Everyone who ever took a teaching methods course in college knows the movie.  It’s about a teacher who sets up her class based on brown eyes and blue eyes.  It’s supposed to teach the children about race and discrimination without needing any particular ethnic minority.  The theory is, you can discriminate on any visible characteristic.   The discrimination takes place because you transfer your prejudice (read pre-judging) by expecting certain behaviors based on what you see.  You may have learned it as the Pygmalion effect (from the great Greek story about a sculptor who fell in love with a female statue and by his wishes alone caused the statue to come to life).  At any rate, we see it every day in our class.  Because a student dresses a certain way, looks a certain way, acts a certain way, we “pre-judge” how they will behave; frequently thinking we can’t control what they do.

Now apply this to the Jeremy Lin story this week.  If you haven’t been following, it’s a great story of a man who overcame an entire professional sports leagues prejudice to become a phenomenon.  In the space of six games, he has broken records that were not touched by Jordan, Shaq, or Kobe.  He’s lit up the Twitterverse with his performance, and his grace under pressure.  Each game he seems to score more points, or do something totally unexpected.

So why is scoring over 20 points per game so unexpected?  Well, there’s the story.  You see, Jeremy is Asian.  He went to Harvard.  He was an Economics major and he graduated.  Do you know how many NBA stars have been Asian-American?  None.  Do you know how many NBA players come from Harvard?  Four.  So it’s not surprising that he almost didn’t make it to the NBA, based on what you would “expect”.  It’s not surprising to hear that he was cut from two teams and almost from the Knicks.  If he had been cut last week, it would have been “expectancy confirmed”.  Everyone “knows” Asian Americans are not NBA stars (especially when they graduate from Harvard!).  Everyone knew that except, perhaps, Jeremy Lin.  He just kept playing, waiting for his chance for someone to see his ability, his grace under pressure (How about that 3 point shot in Toronto with .5 seconds to go?).  And when given a chance, he exploded.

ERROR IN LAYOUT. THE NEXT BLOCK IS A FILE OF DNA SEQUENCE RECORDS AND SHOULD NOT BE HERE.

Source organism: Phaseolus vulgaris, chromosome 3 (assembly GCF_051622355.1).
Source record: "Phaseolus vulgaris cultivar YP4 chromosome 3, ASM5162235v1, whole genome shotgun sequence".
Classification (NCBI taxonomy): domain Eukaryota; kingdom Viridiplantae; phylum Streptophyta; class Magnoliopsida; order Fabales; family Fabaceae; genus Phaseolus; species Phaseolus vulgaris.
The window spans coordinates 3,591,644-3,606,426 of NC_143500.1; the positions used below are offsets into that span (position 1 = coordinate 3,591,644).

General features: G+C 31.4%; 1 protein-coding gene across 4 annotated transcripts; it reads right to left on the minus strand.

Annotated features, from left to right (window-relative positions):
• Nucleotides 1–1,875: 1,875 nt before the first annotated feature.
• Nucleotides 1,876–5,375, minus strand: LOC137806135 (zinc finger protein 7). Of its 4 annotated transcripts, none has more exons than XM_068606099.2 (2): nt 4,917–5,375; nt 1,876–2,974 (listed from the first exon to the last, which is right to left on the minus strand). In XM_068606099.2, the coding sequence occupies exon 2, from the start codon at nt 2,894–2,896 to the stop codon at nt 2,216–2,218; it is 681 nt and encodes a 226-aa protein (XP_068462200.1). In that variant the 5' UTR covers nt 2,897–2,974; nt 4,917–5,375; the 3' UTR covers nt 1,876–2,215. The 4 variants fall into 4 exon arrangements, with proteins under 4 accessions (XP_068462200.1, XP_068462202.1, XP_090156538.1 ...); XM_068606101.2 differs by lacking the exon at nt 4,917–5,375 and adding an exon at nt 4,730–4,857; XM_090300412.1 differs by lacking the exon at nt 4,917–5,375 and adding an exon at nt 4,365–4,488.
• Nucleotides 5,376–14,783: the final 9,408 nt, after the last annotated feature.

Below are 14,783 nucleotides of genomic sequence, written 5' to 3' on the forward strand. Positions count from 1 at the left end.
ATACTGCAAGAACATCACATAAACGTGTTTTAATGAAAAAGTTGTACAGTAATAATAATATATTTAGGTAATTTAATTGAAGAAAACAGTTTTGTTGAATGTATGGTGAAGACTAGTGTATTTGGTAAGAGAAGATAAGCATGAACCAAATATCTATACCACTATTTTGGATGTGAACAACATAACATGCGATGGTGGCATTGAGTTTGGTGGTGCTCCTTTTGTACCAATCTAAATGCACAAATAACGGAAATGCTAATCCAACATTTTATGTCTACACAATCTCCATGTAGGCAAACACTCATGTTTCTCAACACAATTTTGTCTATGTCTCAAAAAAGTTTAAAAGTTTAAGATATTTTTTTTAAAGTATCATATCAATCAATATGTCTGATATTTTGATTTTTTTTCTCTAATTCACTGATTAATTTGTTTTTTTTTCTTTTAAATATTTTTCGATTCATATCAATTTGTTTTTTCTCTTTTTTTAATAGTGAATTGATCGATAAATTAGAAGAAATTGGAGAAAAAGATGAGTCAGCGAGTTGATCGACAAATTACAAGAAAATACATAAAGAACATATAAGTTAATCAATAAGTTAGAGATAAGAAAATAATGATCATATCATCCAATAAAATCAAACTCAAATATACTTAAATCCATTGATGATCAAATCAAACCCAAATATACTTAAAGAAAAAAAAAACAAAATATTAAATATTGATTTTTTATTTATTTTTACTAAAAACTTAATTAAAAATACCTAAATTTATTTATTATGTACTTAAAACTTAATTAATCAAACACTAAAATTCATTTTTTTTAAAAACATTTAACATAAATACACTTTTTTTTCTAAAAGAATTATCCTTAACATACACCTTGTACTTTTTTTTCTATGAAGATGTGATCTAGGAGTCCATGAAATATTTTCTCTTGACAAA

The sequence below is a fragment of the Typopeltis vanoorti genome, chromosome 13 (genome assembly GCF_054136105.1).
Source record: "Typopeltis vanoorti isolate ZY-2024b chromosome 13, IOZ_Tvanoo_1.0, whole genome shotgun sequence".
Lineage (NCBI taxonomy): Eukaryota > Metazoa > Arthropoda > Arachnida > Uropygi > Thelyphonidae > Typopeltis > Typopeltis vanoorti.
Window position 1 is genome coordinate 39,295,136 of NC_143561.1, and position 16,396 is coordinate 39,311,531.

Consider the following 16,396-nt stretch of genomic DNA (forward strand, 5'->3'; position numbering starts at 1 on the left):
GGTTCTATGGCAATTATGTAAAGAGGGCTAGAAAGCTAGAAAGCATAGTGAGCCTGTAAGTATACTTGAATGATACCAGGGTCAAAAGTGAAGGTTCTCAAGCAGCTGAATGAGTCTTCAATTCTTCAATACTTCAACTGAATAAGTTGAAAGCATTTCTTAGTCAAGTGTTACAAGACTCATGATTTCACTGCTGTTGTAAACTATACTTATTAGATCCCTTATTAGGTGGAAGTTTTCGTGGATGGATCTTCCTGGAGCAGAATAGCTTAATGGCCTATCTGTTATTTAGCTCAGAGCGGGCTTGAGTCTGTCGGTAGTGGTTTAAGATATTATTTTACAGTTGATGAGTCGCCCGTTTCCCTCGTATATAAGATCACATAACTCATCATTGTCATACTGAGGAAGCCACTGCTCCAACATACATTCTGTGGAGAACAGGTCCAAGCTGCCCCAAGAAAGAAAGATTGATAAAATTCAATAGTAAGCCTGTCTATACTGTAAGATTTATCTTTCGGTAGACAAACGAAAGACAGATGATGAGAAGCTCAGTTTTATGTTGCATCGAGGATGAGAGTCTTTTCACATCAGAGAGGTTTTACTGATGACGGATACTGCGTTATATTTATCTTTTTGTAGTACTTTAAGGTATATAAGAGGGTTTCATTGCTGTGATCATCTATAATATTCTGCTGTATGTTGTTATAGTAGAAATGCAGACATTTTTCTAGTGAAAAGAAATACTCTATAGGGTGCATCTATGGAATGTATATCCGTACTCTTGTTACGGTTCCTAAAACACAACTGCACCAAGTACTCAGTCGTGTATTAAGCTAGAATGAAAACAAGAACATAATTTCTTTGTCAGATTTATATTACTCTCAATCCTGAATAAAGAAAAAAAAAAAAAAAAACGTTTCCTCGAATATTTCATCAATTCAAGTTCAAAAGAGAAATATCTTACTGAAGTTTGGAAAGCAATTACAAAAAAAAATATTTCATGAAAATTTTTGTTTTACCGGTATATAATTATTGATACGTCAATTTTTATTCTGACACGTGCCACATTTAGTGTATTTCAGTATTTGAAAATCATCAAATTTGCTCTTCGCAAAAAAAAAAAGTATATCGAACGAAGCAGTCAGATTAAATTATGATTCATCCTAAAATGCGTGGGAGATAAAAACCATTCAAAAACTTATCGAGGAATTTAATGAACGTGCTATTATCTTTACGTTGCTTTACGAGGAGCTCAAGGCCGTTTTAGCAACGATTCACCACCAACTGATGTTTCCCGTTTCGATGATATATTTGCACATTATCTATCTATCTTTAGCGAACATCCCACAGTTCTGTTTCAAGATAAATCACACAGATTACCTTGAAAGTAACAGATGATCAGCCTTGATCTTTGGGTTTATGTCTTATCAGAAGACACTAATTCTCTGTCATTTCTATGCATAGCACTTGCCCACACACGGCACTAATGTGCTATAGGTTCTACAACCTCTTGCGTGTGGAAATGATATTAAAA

So my question to you as a classroom teacher is, What do you Expect in your class?  Who can you call today, off your bench, and turn into a phenomenon?  Research (and real life) tells us the number 1 variable in student achievement is you, the classroom teacher.  Look around your class today.  Create your own Lin-sanity!

By Tim Dugan

Princeton City Schools

School Improvement & Tech Director, Educator, Innovator

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Comments
  1. Alexis Bayrak says:

    I believe we can all relate to the Jeremy Lin story when we face obstacles in our lives where we are told; you can’t, it won’t work. My ideas and memories of PHS is I can, and I did. It amazing what you miss when you judge people and label them.

  2. Brandon Grubenhoff says:

    When given a chance to shine the brightest light we have inside is able to come out. If not for the belief from a coach in this situation Jeremy Lin might have never of gotten the chance to show the world just how bright his light is. An amazing story that really relates to education. We have to be willing to take the time to believe in all students in order for their story or light to be able to shine for the world to see.

    Great post!

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